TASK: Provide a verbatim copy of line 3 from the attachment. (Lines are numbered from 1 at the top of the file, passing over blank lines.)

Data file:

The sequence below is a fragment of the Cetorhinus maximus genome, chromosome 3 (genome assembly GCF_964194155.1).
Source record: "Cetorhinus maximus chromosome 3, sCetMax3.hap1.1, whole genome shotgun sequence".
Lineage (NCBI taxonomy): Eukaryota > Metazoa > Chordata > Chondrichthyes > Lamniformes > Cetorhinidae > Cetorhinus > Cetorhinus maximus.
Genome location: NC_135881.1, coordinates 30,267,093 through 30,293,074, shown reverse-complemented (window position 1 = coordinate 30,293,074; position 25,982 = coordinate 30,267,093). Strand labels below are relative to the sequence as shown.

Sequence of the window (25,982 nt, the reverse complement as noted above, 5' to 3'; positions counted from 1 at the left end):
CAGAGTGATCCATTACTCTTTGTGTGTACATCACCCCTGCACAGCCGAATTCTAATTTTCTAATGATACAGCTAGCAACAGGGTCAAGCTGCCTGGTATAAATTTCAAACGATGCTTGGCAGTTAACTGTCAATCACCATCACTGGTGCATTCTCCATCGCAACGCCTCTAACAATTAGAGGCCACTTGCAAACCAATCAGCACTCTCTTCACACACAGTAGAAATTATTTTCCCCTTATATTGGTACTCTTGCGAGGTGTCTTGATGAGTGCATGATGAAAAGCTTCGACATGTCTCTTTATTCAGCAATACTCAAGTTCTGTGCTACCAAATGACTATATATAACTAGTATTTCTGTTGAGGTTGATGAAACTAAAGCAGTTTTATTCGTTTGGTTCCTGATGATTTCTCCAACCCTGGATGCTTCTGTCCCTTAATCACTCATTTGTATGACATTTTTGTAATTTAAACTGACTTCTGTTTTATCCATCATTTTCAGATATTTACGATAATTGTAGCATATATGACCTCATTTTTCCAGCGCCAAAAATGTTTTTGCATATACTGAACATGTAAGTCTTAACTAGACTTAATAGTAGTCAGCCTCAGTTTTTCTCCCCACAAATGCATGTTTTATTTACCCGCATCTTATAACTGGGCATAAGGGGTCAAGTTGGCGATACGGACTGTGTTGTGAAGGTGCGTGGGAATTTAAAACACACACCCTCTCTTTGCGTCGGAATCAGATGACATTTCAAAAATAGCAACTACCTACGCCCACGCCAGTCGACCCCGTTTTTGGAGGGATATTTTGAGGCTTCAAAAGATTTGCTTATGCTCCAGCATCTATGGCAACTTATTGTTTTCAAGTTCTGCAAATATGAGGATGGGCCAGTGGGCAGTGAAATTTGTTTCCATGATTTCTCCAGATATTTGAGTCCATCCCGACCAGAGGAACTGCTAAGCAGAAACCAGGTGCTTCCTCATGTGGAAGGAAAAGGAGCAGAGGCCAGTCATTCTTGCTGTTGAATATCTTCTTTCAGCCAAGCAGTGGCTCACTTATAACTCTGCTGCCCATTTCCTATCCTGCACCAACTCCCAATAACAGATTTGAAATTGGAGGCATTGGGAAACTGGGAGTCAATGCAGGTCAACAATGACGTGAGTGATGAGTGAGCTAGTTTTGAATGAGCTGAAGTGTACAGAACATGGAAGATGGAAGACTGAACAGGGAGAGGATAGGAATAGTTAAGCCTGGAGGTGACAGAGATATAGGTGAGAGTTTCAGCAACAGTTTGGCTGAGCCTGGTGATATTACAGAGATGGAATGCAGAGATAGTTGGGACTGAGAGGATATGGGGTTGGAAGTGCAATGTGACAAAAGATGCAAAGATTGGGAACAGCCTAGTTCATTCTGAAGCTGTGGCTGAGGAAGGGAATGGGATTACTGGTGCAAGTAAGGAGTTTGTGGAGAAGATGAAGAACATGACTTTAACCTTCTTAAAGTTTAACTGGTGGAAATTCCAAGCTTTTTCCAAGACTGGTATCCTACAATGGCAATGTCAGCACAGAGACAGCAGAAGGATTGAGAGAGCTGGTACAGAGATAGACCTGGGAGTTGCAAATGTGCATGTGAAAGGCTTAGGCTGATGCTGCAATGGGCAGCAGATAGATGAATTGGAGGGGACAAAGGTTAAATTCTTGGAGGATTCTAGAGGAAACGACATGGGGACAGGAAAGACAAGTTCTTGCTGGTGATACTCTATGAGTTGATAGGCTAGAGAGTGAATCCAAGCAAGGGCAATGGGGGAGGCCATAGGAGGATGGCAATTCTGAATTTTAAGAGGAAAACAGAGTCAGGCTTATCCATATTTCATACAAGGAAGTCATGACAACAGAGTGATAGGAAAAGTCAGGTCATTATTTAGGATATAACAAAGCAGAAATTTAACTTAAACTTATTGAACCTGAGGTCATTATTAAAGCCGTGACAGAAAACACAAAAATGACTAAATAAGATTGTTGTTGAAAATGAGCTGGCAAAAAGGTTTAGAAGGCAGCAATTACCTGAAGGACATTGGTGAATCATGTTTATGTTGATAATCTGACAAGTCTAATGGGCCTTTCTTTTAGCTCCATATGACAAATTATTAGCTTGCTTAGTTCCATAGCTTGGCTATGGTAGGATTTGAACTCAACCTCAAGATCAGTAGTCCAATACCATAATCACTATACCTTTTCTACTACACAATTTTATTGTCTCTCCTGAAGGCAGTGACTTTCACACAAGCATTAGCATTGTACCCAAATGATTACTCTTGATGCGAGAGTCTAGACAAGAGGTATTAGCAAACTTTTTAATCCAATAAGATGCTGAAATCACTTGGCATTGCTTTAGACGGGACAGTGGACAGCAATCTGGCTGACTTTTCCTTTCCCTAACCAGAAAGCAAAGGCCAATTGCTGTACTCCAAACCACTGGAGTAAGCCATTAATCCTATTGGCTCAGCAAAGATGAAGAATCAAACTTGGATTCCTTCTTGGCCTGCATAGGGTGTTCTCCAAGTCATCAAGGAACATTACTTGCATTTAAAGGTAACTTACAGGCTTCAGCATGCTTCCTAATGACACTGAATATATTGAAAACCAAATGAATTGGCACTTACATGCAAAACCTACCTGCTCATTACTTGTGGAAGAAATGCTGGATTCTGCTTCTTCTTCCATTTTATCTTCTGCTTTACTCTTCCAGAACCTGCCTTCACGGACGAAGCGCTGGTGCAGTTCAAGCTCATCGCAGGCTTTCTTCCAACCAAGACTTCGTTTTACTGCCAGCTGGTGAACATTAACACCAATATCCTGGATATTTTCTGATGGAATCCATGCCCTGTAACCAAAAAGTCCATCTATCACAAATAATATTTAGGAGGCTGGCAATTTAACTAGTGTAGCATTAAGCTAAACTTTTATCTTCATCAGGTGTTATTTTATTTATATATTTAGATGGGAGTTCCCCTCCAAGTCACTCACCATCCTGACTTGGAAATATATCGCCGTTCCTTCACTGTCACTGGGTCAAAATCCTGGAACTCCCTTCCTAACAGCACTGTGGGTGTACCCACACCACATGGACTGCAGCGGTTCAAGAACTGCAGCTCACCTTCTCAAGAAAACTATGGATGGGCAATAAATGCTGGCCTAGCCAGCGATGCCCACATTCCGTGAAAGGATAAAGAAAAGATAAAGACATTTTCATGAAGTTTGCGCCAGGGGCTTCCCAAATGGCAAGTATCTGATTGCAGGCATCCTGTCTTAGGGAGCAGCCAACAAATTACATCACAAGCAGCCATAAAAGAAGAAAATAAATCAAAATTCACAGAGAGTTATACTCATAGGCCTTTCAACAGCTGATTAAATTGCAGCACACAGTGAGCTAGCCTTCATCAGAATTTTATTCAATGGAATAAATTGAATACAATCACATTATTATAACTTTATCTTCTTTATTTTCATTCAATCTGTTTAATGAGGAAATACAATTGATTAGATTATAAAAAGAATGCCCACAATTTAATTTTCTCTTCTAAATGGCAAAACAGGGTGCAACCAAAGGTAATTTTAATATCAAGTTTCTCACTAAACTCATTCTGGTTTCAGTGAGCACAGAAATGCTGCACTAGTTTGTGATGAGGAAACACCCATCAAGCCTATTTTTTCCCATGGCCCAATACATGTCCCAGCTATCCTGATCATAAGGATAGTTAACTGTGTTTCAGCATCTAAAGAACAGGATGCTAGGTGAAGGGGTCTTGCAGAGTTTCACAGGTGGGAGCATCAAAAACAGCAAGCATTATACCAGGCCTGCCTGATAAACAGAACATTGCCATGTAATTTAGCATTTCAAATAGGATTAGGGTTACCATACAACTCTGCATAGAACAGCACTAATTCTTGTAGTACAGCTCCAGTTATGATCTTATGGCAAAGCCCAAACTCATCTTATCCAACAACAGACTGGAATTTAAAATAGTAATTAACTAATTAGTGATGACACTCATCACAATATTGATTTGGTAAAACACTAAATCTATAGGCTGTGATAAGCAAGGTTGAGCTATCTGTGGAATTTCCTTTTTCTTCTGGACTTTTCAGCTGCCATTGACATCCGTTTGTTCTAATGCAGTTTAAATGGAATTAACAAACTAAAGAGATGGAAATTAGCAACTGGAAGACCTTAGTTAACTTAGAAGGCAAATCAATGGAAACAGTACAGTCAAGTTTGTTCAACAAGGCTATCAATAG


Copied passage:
Lineage (NCBI taxonomy): Eukaryota > Metazoa > Chordata > Chondrichthyes > Lamniformes > Cetorhinidae > Cetorhinus > Cetorhinus maximus.